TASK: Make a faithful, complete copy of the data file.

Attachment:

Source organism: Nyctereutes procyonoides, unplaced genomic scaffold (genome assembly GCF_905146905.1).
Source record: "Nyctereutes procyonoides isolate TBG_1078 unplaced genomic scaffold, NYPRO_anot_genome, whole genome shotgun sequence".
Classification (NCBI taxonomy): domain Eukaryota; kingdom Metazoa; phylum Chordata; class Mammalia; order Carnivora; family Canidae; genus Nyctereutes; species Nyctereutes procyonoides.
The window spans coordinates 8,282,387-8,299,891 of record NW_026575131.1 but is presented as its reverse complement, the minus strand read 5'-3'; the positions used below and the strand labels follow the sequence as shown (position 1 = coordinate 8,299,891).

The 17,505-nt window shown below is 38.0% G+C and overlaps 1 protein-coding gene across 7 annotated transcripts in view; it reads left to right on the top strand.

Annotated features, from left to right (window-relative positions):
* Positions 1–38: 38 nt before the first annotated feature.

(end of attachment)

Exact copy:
Source organism: Nyctereutes procyonoides, unplaced genomic scaffold (genome assembly GCF_905146905.1).
Source record: "Nyctereutes procyonoides isolate TBG_1078 unplaced genomic scaffold, NYPRO_anot_genome, whole genome shotgun sequence".
Classification (NCBI taxonomy): domain Eukaryota; kingdom Metazoa; phylum Chordata; class Mammalia; order Carnivora; family Canidae; genus Nyctereutes; species Nyctereutes procyonoides.
The window spans coordinates 8,282,387-8,299,891 of record NW_026575131.1 but is presented as its reverse complement, the minus strand read 5'-3'; the positions used below and the strand labels follow the sequence as shown (position 1 = coordinate 8,299,891).

The 17,505-nt window shown below is 38.0% G+C and overlaps 1 protein-coding gene across 7 annotated transcripts in view; it reads left to right on the top strand.

Annotated features, from left to right (window-relative positions):
* Positions 1–38: 38 nt before the first annotated feature.